Playing Socially

Before you start playing with people, you need to know how the scoring system works, even though the computer will calculate the score at the end of each hand. The first section of:

shows you how to do the calculations. Don’t worry now about the sections on Matchpoint and International Matchpoint scoring; you won’t need these until you’re playing competitively.

Now you are ready to start playing with real, live human beings. However, it’s best to start playing with people you know – unfortunately online strangers can be quite rude when you make a mistake. So, find three friends who play bridge and get them to register to play on BBO. Click on the People sidebar on BBO and add them as friends. Now you will be able to see when they are logged on to BBO.

At a time agreed with the friends, go to Casual / Start a Table and enter their BBO names. Kibitzers are bridge spectators; we suggest you ban them from your table. When you press Start Table – Relaxed Game, each of your friends will receive an invitation to play. Once they have all accepted their invitations, each of you will be able to see the first hand and start bidding and playing. Each of you should also click on History on the right hand side of your screen so you can see the scores hand by hand.

Before you start playing, you might want to set up a Whatsapp group with your four numbers and make a group call so you can chat as you play. Obviously, this is not allowed once you start playing in bridge tournaments as it can lead to cheating and even a ban from playing bridge. Don’t go there!

The great thing about playing on BBO is that the players at your table could be situated anywhere in the world. It’s a great way to bond with family members and friends distanced from you.

After you have finished playing, you and your partner can still view and discuss the hands you played previously by logging on to BBO and clicking on History and looking at Recent Hands.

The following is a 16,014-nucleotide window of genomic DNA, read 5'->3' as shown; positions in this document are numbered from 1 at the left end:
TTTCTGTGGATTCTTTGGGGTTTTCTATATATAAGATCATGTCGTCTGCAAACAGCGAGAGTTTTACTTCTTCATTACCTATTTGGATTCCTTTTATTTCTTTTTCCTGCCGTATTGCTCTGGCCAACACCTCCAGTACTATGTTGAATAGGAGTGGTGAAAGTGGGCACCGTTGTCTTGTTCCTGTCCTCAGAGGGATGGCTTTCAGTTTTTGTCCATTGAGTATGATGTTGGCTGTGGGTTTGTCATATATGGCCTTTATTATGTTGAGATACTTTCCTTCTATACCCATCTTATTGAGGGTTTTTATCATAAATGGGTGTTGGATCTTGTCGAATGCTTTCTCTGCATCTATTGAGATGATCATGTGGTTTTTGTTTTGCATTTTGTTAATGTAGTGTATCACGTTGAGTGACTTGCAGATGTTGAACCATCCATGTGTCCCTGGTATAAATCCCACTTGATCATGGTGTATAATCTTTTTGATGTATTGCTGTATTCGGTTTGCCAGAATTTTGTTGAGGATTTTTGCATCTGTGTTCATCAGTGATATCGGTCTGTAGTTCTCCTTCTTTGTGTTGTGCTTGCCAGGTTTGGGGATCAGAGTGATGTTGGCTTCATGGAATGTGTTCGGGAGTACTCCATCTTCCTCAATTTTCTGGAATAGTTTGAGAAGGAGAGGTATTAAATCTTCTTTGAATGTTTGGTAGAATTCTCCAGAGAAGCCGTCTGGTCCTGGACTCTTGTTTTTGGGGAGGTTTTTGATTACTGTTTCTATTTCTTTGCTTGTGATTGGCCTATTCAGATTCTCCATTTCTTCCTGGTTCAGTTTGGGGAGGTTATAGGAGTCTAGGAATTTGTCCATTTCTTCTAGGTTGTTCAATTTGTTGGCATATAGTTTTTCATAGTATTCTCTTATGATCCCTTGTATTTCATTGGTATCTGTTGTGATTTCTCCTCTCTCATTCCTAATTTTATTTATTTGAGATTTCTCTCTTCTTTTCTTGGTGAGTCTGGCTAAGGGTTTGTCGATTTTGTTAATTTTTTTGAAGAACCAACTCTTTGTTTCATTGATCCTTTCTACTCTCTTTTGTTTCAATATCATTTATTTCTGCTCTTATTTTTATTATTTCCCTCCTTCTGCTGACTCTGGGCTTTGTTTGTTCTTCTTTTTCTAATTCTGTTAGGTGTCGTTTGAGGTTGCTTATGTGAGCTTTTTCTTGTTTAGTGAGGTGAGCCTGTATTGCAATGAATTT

Migrating to Competitive Bridge (Optional Step)

Once you and your friends are comfortable playing casually on BBO and are starting to feel happy with your skill level, then it’s time to start thinking of playing competitively with a larger circle of players, most of who you have never seen or heard of before.

If you can, find four more players and agree a time to play a team-of-four match with them. Each team consists of one pair playing North – South and the other pair playing East - West.

 Before you start the game, log in to BBO, click on the People tab on the right hand side and list each of your players as friends; this way you can make sure they are online before you start the match. To set up the game, go to Competitive / Team Matches / Create Team Match. This pop-up window will appear:

Teams Setup

Do NOT click on Create Team Match until you have given a name to your match, reserved seats and chosen from the Options.

After giving a name to your match, click on Reserve Seats and enter the BBO names of the players in each team, then click on Options and select number of boards and, again, disallow kibitzers. Only now should you click on Create Team Match and an invitation will be sent to each participant. Note, if you do this prematurely, BBO can get confused so be extra careful.

As with your game with three friends, you should all click on History as you start so you can see the results from both tables hand by hand as they are played. Now is the time to go back to:

and understand match point scoring. And, once again, after the match is over, you can go to History and analyse your performance.

Playing Competitive Bridge

Instead of setting up your own team-of-four competition we suggest you contact Mark Kenyon ([email protected]) with a view to playing in the free teams of four competitions the J&M Club arrange each afternoon. He will be able to arrange for you and your partner to play initially with other duplicate bridge novices or with more experienced players charged with mentoring new players. Obviously, during these matches you are not allowed to communicate with your partner by Whatsapp or cell phone.

In pairs tournaments, all the participants play the same hands in blocks of two or three against different opponents. All the North – South pairs compete to get a better score than all the other North – South pairs on each board. Similarly, each East – West pair strives to beat all the other pairs playing the same way on the same board.

You’ll probably get a shock the first time you play against BBO Robots, especially since they bid and play extremely rapidly. The secret to success against them is to relax and take your time. And they’re not perfect so you can get top board against them.